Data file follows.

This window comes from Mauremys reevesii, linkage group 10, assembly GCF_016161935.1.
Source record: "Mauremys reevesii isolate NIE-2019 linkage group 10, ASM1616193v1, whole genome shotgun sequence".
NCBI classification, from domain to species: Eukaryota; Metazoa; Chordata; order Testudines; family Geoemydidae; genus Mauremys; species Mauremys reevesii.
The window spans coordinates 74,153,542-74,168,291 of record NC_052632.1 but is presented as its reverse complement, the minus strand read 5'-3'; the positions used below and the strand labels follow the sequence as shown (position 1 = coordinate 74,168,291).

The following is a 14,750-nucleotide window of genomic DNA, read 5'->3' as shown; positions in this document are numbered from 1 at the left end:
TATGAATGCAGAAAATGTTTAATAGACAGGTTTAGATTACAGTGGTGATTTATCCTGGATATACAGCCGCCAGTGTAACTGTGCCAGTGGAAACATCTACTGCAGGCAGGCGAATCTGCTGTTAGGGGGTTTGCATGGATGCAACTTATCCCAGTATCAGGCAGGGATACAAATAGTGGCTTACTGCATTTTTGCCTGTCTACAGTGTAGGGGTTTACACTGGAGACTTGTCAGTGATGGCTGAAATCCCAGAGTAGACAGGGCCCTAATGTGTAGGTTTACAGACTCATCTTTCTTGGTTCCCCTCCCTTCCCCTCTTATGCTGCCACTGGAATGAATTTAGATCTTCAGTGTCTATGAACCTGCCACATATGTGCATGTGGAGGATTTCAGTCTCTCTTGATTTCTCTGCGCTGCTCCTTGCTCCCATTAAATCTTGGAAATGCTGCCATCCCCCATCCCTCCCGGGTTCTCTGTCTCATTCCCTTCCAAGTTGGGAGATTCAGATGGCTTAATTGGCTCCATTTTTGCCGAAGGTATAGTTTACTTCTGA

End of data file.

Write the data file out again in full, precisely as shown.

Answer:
This window comes from Mauremys reevesii, linkage group 10, assembly GCF_016161935.1.
Source record: "Mauremys reevesii isolate NIE-2019 linkage group 10, ASM1616193v1, whole genome shotgun sequence".
NCBI classification, from domain to species: Eukaryota; Metazoa; Chordata; order Testudines; family Geoemydidae; genus Mauremys; species Mauremys reevesii.
The window spans coordinates 74,153,542-74,168,291 of record NC_052632.1 but is presented as its reverse complement, the minus strand read 5'-3'; the positions used below and the strand labels follow the sequence as shown (position 1 = coordinate 74,168,291).

The following is a 14,750-nucleotide window of genomic DNA, read 5'->3' as shown; positions in this document are numbered from 1 at the left end:
TATGAATGCAGAAAATGTTTAATAGACAGGTTTAGATTACAGTGGTGATTTATCCTGGATATACAGCCGCCAGTGTAACTGTGCCAGTGGAAACATCTACTGCAGGCAGGCGAATCTGCTGTTAGGGGGTTTGCATGGATGCAACTTATCCCAGTATCAGGCAGGGATACAAATAGTGGCTTACTGCATTTTTGCCTGTCTACAGTGTAGGGGTTTACACTGGAGACTTGTCAGTGATGGCTGAAATCCCAGAGTAGACAGGGCCCTAATGTGTAGGTTTACAGACTCATCTTTCTTGGTTCCCCTCCCTTCCCCTCTTATGCTGCCACTGGAATGAATTTAGATCTTCAGTGTCTATGAACCTGCCACATATGTGCATGTGGAGGATTTCAGTCTCTCTTGATTTCTCTGCGCTGCTCCTTGCTCCCATTAAATCTTGGAAATGCTGCCATCCCCCATCCCTCCCGGGTTCTCTGTCTCATTCCCTTCCAAGTTGGGAGATTCAGATGGCTTAATTGGCTCCATTTTTGCCGAAGGTATAGTTTACTTCTGA